N.B. Originally published in the Absinthe §2 Catalogue, published by Side Quest, produced to accompany the Absinthe §2 exhibition, curated by Billy Fraser, Charlie Mills and James Capper, 18.05.19 – 17.08.19, Spit and Sawdust Pub.
Hector Campbell : As an interdisciplinary artist you work across a wide range of artistic mediums, including painting, drawing, sculpture and installation. How do you approach the matching of concept and medium?
Thomas Langley : I’ve always been interested in the inherent values of both materials and objects. I seek to hunt these down and work with them as a complete package, I’m not sure the concept and the material are entirely separable.
H.C : The use of text as a visual device, a tradition that incorporates graffiti, sign painting and advertising/political slogans, has been evident in your work now for quite some time, how do you develop the visual language and phrases that appear within your works?
T.L : Often my placement of text takes into consideration several contexts, both the painting field/plane and the wider space in which that occupies, be it a gallery, a shop, an institution, a pub or a corridor – playing with the site is as important for me as spacial formal decisions like composition.
Having said that I also drive for rhythm, balance and presence in the making of a painting.
H.C : Many of your mantras become repeated across many works, including ‘Make It Better, ‘Kill Me Now’ and most noticeably ‘Buy Mum A House’, what effect are you looking to create with this use of repetition?
T.L : I think a lot about the transference of labour, the hammering of the grind or hard graft, and making multiples highlights this notion of work.
I also like to make collections of works in order to create a larger context. Within the coupling of sculpture and wall-based work or a series of paintings individual works can function as modular components of a wider narrative or sentiment.
H.C : Your ‘Mummy’s Boy’ series recently culminated in a solo exhibition at Cob Gallery, presented in collaboration with five of London’s best contemporary art galleries. The show felt much like a retrospective, with the press release noting the series end. Is that the last we’ll see of ‘Buy Mum A House’? And if so how does it feel to close the door on such a body of work?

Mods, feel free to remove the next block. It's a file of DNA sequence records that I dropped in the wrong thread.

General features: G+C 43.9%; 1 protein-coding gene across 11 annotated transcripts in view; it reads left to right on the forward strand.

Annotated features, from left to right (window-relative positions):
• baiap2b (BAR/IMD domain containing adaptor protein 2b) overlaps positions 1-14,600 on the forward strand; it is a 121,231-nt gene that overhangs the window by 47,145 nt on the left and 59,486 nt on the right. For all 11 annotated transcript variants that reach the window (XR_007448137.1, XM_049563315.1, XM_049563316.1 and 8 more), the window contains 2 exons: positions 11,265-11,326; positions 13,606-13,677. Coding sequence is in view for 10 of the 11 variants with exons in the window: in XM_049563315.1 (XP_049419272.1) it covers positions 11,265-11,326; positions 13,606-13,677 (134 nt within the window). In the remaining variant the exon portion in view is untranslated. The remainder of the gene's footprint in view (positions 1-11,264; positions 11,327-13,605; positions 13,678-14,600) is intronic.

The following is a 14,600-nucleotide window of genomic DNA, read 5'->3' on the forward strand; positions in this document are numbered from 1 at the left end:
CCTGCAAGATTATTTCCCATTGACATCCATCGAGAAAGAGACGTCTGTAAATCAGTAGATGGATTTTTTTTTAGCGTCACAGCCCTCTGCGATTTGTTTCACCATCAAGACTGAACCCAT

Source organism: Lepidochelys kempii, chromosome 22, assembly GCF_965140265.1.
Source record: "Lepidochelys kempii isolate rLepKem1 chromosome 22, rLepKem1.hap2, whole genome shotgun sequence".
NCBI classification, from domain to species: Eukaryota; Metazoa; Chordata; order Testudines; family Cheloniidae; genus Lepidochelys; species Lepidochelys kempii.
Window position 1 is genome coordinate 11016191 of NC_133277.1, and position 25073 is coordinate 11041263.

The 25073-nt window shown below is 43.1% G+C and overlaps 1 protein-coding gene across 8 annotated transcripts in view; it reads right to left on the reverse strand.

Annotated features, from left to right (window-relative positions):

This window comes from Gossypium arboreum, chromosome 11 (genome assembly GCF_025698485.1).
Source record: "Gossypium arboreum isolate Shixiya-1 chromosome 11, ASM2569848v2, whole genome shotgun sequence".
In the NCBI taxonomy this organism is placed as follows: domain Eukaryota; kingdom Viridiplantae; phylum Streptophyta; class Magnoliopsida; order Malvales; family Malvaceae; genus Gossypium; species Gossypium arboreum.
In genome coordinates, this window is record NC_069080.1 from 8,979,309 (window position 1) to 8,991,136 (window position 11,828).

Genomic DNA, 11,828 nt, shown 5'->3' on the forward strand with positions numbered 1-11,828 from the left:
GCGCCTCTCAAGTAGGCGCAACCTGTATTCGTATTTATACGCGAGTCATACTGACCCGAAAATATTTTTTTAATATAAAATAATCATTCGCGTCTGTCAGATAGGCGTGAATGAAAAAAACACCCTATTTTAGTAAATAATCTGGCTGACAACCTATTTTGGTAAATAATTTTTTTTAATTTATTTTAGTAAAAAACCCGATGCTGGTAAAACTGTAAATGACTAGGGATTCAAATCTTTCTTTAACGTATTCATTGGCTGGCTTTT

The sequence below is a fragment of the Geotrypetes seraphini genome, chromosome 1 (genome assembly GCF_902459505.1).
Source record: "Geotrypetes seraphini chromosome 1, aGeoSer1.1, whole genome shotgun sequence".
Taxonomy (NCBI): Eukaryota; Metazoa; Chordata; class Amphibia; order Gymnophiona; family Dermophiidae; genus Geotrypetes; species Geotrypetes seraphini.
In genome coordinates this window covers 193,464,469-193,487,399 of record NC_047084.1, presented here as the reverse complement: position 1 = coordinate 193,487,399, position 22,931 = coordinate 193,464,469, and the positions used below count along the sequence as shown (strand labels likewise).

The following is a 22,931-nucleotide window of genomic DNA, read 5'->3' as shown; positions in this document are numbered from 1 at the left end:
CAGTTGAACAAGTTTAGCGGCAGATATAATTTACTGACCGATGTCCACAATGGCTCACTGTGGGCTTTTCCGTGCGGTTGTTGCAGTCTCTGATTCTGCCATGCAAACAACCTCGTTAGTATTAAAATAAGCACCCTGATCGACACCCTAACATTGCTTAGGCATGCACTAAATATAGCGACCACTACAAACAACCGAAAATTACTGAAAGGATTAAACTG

T.L : It’s been a heavy load, setting it down for a breather feels good at the moment.
H.C : The Cob Gallery exhibition also marked the debut outing for your representational landscape pieces, devoid of any statements and slogans, are you enjoying expanding into that genre of painting?
T.L : Absolutely, there is so much I want to explore further. Although it’s all object making, text-based and image-based slogans function in much the same way for me
H.C : You’ve spoken in the past about your plans to work a Do-It-Yourself masters programme had you not been invited to attend the renowned Royal Academy Schools. Since leaving with your post-graduate diploma last year, how are you finding the transition from art school to the wider art world?
T.L : I actually made and went through with my own almost fictional masters program, based on a hybrid of traditional craft guild attitudes towards mastery coupled with a lot of influence from Henry David Thoreau’s memoir ‘Walden’ (in which the author takes on a similar venture).
I’ve been lucky enough to enjoy some great opportunities post-RA, and it’s been great working with new faces these last 12 months.